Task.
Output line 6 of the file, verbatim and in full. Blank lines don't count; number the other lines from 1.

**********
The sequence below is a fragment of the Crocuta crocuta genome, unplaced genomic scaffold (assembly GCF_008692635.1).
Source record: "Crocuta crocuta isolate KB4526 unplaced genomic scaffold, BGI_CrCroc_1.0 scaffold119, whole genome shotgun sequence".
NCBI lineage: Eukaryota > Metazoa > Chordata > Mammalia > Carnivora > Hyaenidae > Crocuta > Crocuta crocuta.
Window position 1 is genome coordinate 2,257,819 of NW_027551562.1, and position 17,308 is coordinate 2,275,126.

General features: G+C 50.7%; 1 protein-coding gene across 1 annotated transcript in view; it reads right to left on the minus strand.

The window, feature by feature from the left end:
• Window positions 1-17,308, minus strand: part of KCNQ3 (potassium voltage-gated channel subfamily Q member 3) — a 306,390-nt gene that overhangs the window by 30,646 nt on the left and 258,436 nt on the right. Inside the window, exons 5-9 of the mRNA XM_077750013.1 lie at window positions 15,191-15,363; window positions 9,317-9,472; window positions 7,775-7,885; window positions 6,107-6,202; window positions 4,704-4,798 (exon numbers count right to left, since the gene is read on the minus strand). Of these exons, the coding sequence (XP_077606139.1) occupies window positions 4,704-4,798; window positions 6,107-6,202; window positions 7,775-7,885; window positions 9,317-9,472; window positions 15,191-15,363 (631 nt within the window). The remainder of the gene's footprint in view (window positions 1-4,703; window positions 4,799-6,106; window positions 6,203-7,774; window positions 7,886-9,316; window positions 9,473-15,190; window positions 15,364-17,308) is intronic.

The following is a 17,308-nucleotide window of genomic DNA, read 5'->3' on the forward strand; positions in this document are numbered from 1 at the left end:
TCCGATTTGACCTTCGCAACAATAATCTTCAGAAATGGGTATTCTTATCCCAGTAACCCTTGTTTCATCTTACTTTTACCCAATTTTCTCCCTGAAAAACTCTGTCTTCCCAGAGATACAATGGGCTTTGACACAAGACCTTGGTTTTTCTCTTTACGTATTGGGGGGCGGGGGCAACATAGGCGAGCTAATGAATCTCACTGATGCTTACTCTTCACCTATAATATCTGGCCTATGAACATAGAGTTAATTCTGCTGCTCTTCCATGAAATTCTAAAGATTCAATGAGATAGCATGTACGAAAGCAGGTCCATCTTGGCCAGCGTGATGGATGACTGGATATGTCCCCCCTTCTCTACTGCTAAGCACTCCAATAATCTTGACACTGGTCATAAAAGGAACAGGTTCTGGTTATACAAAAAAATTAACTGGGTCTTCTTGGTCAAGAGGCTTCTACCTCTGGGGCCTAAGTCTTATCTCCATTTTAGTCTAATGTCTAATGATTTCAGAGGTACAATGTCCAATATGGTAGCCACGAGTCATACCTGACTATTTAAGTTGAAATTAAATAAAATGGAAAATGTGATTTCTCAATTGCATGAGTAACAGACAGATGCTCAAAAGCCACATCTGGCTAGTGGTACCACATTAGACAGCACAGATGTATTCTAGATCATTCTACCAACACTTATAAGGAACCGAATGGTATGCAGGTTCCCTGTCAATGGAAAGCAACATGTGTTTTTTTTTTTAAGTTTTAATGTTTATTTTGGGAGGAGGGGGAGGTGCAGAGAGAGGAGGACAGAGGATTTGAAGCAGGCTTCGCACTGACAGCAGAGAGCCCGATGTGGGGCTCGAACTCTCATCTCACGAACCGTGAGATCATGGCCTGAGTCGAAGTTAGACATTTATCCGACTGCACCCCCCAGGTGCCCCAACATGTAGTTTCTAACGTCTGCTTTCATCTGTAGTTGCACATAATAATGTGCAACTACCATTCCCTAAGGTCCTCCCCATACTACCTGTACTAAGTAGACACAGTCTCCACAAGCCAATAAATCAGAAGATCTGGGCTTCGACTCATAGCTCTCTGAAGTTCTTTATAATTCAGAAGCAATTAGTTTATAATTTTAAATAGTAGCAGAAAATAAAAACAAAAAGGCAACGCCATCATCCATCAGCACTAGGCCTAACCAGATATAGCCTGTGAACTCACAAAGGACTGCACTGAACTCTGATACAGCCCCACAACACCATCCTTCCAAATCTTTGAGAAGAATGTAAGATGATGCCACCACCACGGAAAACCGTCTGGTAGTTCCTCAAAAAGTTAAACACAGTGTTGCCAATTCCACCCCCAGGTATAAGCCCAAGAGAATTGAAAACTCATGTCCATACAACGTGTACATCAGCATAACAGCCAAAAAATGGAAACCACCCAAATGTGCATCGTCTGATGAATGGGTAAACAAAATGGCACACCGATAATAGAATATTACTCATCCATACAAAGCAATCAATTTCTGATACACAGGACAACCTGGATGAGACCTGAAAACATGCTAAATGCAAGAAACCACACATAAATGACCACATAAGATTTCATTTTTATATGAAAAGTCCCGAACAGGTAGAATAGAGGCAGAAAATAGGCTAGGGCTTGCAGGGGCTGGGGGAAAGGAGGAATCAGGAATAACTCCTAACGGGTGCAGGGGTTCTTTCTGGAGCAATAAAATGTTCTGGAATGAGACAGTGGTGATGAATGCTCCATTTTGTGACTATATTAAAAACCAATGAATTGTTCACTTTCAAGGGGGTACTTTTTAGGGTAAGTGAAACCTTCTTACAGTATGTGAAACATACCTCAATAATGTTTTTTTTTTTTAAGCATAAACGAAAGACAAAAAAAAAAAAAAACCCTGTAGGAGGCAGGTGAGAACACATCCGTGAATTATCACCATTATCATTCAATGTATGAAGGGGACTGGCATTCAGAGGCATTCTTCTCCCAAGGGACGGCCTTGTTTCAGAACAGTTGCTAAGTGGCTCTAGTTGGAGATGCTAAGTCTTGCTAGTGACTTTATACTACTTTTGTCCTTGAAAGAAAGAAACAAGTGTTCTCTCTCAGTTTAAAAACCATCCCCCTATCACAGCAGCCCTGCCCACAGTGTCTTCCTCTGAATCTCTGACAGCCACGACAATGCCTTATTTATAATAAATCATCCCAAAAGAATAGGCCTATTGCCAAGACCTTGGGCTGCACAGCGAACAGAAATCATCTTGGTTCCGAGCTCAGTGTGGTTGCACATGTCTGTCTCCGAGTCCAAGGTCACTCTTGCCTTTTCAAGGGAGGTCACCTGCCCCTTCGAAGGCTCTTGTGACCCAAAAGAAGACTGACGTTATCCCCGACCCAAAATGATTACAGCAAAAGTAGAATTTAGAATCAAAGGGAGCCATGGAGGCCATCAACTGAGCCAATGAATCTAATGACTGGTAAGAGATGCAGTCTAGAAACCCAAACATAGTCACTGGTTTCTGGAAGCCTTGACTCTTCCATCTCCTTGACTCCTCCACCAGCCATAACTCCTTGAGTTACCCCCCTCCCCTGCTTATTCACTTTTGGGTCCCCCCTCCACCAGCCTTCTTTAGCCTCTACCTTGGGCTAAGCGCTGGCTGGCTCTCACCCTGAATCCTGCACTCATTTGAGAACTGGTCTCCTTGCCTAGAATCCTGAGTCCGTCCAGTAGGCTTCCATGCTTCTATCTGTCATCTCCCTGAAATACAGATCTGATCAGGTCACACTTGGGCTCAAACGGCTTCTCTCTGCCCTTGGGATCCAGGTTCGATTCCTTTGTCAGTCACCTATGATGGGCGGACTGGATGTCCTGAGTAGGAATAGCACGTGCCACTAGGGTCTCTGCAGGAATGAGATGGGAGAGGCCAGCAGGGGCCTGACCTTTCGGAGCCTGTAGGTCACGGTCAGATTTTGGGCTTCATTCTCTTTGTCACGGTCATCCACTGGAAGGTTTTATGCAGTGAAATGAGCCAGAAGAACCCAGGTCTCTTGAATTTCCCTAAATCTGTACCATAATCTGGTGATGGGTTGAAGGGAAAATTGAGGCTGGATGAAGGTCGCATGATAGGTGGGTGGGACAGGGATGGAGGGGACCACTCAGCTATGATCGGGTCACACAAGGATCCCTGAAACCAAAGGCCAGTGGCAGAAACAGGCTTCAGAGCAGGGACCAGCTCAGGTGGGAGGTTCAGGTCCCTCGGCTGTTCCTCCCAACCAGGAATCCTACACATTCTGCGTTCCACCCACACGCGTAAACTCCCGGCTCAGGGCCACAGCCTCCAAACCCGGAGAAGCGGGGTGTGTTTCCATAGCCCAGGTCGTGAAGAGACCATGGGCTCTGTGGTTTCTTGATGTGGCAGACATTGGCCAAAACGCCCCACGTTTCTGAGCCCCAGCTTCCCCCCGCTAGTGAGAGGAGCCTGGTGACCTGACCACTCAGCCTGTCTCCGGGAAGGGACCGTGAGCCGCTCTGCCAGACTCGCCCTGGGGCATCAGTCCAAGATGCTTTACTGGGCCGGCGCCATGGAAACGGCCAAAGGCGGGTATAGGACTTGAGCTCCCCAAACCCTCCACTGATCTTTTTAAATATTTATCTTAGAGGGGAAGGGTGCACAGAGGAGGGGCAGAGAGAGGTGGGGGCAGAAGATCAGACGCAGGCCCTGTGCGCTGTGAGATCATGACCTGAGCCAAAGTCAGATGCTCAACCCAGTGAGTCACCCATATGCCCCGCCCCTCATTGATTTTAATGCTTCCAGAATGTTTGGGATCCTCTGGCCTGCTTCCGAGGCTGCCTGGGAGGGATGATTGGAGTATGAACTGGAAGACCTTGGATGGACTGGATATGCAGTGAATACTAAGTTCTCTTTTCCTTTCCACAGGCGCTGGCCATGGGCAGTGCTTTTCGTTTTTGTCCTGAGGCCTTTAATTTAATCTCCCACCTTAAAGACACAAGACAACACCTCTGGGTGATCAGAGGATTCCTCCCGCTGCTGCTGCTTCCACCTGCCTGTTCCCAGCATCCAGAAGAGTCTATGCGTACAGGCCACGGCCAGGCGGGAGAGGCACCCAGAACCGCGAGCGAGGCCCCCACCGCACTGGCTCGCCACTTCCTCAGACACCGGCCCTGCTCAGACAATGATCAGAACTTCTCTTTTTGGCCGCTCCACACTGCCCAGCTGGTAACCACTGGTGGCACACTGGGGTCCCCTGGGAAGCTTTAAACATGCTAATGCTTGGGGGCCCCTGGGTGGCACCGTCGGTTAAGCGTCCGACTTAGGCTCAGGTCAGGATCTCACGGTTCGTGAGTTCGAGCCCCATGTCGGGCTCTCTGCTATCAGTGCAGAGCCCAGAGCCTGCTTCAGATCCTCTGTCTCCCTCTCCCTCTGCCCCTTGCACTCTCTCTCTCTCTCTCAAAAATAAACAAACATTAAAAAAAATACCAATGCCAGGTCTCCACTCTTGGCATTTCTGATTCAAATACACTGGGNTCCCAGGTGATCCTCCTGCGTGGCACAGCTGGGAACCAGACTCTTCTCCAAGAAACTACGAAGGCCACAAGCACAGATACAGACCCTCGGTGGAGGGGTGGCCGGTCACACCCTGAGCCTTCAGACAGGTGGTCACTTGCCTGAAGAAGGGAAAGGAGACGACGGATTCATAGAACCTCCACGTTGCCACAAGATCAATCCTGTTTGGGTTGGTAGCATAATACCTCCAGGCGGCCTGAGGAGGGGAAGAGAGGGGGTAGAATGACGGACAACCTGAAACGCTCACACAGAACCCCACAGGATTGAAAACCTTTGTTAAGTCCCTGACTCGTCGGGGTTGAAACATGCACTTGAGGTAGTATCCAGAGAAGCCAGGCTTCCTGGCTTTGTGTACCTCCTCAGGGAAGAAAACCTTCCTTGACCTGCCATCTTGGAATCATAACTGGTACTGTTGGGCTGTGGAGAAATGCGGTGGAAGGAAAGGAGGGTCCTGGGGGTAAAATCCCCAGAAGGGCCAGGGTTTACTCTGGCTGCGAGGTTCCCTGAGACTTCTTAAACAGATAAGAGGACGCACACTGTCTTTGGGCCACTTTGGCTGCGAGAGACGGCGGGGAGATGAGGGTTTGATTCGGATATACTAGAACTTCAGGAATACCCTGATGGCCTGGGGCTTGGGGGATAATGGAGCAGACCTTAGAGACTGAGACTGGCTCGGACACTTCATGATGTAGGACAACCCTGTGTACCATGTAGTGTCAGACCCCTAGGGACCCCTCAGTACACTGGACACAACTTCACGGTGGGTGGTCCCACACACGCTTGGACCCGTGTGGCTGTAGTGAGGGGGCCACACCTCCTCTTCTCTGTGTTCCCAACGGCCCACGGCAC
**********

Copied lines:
The window, feature by feature from the left end: